radio satellite. This between Wyatt Dirks, AC0RA, in Cedar
Rapids, Iowa and Bill Dzurilla, OM3BD, in the Slovak

Their GPS-measured 7849 kilometer QSO between grid squares
EN31vx and JN88mf surpassed the prior 7843 kilometer record
set by Luciano Fabricio, PY5LF, and Joe Spandler, K3SZH, by
6 kilometers back in 2010. Take a listen to what a record
breaking weak signal satellite contact sounds like after a
bit of digital audio magic on our part:


Contact audio: Please download this weeks MP3 newscast at to hear part of the contact.


To make this record happen Wyatt had to wake up at 3 a.m.,
drive to a hill an hour away from his home, set up his
station, and work OM3BD before sunrise at 09:55 UTC on July
2nd. To make the path, OM3BD was running a Yaesu FT847 with
SP2000 preamp fed by a pair of 10 element yagis on 2 meters,
and an 8 element yagi for 70 cm. On this side of the
Atlantic AC0RA also used a Yaesu FT-847 transceiver with a 7
element yagi on 2 meters and a 12 element yagi on 70cm.

It appears that an even longer distance is attainable.
Wyatt says that he is looking for a suitable place from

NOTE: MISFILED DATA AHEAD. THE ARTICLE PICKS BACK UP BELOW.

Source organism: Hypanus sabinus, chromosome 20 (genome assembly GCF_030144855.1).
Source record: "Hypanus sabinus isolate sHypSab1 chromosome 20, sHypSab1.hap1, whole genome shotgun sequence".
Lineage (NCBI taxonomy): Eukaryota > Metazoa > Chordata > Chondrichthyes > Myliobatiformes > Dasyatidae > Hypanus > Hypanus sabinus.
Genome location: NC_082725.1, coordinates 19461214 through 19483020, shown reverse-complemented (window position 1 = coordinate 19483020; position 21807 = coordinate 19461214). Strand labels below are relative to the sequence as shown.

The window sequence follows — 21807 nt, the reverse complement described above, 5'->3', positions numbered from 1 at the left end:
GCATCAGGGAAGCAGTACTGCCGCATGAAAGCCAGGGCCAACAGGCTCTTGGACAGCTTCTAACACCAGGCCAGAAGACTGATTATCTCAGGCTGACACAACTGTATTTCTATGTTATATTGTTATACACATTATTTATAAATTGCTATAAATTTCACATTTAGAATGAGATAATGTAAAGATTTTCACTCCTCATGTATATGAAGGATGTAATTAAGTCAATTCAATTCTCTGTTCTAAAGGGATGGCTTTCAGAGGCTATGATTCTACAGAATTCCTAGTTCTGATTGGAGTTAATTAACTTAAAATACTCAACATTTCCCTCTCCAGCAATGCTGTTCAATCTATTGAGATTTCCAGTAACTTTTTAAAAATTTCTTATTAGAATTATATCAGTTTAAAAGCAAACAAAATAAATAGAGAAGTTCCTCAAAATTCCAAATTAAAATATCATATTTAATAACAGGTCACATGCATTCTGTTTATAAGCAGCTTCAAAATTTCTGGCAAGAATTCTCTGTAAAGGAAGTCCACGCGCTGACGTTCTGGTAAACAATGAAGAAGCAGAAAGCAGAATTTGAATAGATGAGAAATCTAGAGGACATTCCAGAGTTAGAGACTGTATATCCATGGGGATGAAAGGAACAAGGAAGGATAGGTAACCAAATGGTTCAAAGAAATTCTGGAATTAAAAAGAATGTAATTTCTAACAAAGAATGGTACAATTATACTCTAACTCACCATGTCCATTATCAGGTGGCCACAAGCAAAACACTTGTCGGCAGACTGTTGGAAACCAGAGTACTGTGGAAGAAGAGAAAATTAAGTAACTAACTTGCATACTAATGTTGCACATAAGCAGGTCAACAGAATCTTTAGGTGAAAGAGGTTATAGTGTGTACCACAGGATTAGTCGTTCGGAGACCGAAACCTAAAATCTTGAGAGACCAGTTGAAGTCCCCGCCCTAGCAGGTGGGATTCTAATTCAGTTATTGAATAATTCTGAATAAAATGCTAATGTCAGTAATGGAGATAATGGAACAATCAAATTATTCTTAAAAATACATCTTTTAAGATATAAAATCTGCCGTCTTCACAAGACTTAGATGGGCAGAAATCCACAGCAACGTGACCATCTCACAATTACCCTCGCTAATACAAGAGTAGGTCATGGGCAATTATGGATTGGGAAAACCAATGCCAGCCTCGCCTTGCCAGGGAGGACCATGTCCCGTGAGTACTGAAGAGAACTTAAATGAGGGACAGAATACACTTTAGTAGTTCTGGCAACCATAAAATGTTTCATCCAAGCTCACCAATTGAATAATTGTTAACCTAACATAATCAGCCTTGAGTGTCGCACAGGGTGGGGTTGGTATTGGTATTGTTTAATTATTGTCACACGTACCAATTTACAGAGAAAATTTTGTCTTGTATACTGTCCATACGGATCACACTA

which they can try before Bill leaves Slovakia in mid July.
We'll keep you posted.

More is on-line at (Southgate)



Celebrating 35 years of uninterrupted service to the world-
wide ham radio community, we are the Amateur Radio Newsline,
heard on bulletin stations around the world including the
WA4TEN repeater serving Bremerton, Washington.

(5 sec pause here)



Erin King, AK4JG, a 17-year-old from Columbus, Georgia, who
re-founded her high school's radio club and then lofted a
ham radio-carrying balloon to over 90,000 feet, recovered
the flight data and used it to produce a truly striking
video of that flight, has been named as recipient of the
2012 Amateur Radio Newsline Young Ham of the Year Award.
Mark Abramowicz, NT3V, is here with the details:


Whoa, thank you. That's awesome! Ahhh...that's really cool!
Thank you so much, I'm very excited!"

And that the reaction from Amateur Radio Newsline's Young
Ham of the Year winner Erin King upon learning in a
telephone call that she had been selected as this year's
winner of the prestigious award.

Erin, who is the daughter of Paul, K4ETY, and Patricia King,
of Columbus, has been a ham since only 2009 and holds an
Extra Class license.